Friday, April 13, 2018

Book Review: 'Flesh Failure' by Sèphera Girón

FLESH


Waking up dead makes for a very bad day.
Agatha awakens buried in the earth. Her mouth filled with dirt and mud, she crawls from the filth to rejoin the living. Naked and covered in disfiguring scars, she is a horror to all who meet her. A blind gypsy takes her in and gives her clothes and she finds her voice and her way. She must return to the city and find who did this to her-who make her the way she is.
Her body oozing puss and a foul odor of the dead, Agatha knows she is different from other girls and when a prostitute rescues her from the streets of Whitechapel, she learns skills to keep herself alive. Can she find the men who made her into a monster that other women fear? Will she become a freak at a side show or exact her revenge?
This story had many elements of Frankenstein and Jack the Ripper that blended well together. The concept of a woman being brought back to life in the fashion of Mary Shelley’s epic tale and then discarded before the authorities could be alerted to the monstrous nature of the experiment were well suited to the time. Women were second class citizens and in this tale it takes an even darker turn.
While I enjoyed the overall idea of the story, some points in the execution left something to be desired. The repetition of words and awkward phrasing made a good portion of the book difficult to get through without wincing. I rooted for the girl who rose from the dead and wanted her murderers to get their due, but I strong bit of editing on this story would have gone a long, long way.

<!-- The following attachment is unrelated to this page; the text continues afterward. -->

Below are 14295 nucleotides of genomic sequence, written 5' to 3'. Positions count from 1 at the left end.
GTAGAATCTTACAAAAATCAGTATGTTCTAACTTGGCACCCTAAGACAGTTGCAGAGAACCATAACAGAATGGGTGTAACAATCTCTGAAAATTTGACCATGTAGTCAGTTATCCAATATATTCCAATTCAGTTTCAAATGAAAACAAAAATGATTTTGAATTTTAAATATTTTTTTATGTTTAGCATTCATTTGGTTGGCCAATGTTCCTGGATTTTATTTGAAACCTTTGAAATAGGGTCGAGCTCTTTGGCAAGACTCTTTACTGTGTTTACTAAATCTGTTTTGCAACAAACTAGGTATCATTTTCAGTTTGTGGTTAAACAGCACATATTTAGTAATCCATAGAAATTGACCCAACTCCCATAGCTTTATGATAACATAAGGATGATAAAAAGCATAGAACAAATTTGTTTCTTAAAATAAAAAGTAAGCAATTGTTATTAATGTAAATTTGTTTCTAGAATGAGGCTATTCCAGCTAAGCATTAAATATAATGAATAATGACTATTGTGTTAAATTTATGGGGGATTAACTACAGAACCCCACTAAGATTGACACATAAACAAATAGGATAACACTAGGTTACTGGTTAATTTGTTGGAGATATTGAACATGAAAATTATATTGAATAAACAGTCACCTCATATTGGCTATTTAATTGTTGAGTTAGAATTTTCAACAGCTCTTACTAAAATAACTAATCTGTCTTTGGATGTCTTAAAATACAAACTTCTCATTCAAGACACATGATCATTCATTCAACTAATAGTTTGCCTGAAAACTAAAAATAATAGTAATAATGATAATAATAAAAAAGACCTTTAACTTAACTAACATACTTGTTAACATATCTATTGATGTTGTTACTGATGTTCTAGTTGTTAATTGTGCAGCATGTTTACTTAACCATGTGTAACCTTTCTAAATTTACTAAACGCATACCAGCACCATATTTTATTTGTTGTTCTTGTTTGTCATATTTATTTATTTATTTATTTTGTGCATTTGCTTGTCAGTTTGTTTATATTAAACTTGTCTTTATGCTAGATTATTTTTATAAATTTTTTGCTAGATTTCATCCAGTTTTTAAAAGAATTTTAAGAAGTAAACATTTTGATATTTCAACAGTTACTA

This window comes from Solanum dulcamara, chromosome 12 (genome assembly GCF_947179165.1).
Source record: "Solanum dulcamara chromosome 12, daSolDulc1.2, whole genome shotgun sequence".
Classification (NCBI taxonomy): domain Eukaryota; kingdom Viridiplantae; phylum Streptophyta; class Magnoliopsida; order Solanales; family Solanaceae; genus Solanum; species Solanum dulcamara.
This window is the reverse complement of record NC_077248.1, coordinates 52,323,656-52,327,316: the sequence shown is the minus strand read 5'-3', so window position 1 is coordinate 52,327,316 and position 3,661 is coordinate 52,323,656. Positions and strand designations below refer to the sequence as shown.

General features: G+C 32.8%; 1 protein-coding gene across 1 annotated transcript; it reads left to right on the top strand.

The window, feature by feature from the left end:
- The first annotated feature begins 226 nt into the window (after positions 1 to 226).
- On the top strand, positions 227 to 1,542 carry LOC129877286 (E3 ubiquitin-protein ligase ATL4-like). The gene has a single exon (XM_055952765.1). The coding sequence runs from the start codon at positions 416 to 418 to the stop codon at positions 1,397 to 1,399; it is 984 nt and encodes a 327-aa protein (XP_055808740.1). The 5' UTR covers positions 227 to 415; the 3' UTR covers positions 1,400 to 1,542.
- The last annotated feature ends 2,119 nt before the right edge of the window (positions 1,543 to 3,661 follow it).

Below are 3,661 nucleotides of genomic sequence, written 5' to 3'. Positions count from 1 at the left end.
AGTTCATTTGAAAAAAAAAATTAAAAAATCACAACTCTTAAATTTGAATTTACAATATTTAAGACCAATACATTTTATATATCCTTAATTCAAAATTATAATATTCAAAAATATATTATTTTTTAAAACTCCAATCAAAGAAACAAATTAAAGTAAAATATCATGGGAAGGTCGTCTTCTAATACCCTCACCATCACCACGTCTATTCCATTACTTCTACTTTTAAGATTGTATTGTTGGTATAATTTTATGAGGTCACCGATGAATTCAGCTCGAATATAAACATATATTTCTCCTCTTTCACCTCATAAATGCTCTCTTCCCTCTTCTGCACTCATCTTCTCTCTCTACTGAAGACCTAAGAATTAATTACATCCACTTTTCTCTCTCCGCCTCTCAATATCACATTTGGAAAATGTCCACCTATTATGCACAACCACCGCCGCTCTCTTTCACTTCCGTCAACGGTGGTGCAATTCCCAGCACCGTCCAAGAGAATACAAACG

All in all, I enjoyed the mix of rotting zombie and Jack the Ripper. What a lovely idea that the two could remotely even be related. There is a definite spark of genius, but like all writers, an editing hand is worth much.
Read this one in the light and be careful who you meet just outside the gates of the local graveyard.


Editor's note: This article was originally published at Long and Short ReviewsIt has been republished with permission. Like what you read? Subscribe to the SFRB's free daily email notice so you can be up-to-date on our latest articles. Scroll up this page to the sign-up field on your right.

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